Yahoo Inc. Chief Executive Officer Scott Thompson, hired in January, stepped down after his academic credentials were misrepresented and the company agreed to realign its board to end a proxy contest with shareholder Third Point LLC.
Ross Levinsohn, the web portal’s head of global media, will become interim CEO and Fred Amoroso will become chairman, the Sunnyvale, California-based company said today in a statement. Amoroso replaces Roy Bostock, the non-executive chairman who agreed to step down immediately from the board.
“The board is pleased to announce these changes and the settlement with Third Point, and is confident that they will serve the best interests of our shareholders,” Amoroso said in the statement.
Third Point LLC, which says Yahoo is mismanaged and seeks board representation, has raised pressure since flagging discrepancies in Thompson’s resume May 3. The departure of Yahoo’s third CEO in just over three years adds to upheaval at a company that was once a leader in Web search and online information. Sales tumbled 31 percent last year from a peak three years earlier, while Yahoo’s market value dropped by more than half since the end of 2005.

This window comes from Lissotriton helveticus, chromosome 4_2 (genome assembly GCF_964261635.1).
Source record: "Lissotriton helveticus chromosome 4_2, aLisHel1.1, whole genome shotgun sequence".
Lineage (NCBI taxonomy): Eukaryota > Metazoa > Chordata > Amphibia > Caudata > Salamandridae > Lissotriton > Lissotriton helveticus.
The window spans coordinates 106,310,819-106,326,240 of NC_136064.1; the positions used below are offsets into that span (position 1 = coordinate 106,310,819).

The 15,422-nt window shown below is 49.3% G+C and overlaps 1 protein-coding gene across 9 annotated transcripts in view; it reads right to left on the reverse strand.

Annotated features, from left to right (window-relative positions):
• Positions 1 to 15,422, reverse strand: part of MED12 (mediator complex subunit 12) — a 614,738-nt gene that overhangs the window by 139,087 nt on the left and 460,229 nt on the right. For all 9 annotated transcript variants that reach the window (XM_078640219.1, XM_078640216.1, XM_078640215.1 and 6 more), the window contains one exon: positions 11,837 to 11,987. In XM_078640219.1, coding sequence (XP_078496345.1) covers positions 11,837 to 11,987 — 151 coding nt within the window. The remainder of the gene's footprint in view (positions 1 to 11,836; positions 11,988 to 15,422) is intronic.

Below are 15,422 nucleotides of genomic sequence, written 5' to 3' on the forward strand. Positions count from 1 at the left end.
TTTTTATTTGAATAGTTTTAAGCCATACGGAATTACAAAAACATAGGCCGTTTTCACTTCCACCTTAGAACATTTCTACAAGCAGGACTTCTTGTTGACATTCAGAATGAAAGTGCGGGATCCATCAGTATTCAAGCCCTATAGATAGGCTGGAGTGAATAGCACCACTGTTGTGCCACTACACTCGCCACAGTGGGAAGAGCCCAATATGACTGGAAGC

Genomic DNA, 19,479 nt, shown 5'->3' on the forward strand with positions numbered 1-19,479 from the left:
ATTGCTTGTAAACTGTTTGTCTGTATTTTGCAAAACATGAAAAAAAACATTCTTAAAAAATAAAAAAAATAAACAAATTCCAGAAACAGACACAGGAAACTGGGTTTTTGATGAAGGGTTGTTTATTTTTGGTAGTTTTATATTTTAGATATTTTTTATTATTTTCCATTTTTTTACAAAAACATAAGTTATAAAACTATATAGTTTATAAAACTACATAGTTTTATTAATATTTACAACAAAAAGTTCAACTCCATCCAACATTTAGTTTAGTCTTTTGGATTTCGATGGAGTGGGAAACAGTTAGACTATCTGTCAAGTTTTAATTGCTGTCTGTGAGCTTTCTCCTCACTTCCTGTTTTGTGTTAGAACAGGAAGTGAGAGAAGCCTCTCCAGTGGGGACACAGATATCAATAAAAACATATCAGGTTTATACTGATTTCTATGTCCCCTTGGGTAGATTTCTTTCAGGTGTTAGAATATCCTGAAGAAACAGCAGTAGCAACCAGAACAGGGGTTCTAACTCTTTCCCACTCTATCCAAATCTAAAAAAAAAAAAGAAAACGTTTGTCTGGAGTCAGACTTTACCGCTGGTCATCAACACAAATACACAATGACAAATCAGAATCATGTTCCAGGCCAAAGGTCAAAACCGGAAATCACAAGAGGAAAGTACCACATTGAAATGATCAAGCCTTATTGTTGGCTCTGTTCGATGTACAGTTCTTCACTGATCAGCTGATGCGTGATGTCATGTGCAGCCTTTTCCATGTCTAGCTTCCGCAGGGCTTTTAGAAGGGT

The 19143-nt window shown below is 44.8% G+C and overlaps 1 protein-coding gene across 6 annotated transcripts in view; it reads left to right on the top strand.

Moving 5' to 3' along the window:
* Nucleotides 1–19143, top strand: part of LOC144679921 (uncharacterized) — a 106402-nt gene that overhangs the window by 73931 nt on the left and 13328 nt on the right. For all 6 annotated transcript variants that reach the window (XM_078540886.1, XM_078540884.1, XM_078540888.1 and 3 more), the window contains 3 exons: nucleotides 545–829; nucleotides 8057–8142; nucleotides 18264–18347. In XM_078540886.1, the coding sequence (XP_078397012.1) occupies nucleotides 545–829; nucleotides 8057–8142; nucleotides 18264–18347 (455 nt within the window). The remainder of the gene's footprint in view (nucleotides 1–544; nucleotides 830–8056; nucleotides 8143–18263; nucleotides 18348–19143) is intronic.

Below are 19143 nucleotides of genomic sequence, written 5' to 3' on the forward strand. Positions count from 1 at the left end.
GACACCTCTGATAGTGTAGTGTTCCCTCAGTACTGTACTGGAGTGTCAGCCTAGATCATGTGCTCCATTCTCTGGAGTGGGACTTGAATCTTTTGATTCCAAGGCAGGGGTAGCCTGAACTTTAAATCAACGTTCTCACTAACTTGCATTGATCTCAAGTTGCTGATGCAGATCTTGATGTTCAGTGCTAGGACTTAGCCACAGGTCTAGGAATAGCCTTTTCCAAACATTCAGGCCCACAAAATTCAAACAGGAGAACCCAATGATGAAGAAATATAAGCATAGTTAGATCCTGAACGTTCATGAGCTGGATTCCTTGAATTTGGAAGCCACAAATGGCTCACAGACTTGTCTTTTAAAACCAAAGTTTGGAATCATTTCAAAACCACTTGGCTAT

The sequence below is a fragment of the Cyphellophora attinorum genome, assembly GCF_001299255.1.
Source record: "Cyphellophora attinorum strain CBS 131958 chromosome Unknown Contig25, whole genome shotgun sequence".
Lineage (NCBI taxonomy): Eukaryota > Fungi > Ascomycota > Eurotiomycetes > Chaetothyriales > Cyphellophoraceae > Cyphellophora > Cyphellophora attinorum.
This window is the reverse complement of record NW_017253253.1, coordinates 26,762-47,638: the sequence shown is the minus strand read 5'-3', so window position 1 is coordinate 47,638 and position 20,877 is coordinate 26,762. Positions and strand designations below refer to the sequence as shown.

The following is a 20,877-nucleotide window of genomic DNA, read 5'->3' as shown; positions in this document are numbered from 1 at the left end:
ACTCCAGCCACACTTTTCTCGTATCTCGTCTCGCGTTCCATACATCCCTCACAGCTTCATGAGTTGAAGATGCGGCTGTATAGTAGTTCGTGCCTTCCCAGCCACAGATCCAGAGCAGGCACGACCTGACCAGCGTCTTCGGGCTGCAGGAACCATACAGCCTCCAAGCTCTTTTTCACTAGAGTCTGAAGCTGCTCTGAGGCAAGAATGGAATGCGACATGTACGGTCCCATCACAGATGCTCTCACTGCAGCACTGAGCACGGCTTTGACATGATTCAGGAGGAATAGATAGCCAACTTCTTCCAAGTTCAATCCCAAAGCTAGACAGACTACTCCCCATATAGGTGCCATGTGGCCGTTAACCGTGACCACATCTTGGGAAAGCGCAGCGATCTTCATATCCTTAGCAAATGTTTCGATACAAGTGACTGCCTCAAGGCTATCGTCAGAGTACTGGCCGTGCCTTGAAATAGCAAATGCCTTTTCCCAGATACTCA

“The company is in a precarious position,” said Paul Sweeney, a senior analyst with Bloomberg Industries. “Probably the best thing and the easiest thing to do is to make this change.”
Thompson, 54, was brought on to orchestrate a turnaround after Google Inc. and Facebook Inc. lured users and advertising dollars.
Thompson’s undoing stems from erroneous biographical references to him as holding a bachelor’s degree in computer science from Stonehill College. A former EBay Inc. executive, he earned a degree in accounting from the Easton, Massachusetts- based school, and the information is correctly listed in EBay regulatory filings and some Yahoo press releases. The incorrect degree showed up in Yahoo’s April 27 10-K filing, as well as on the company’s website.
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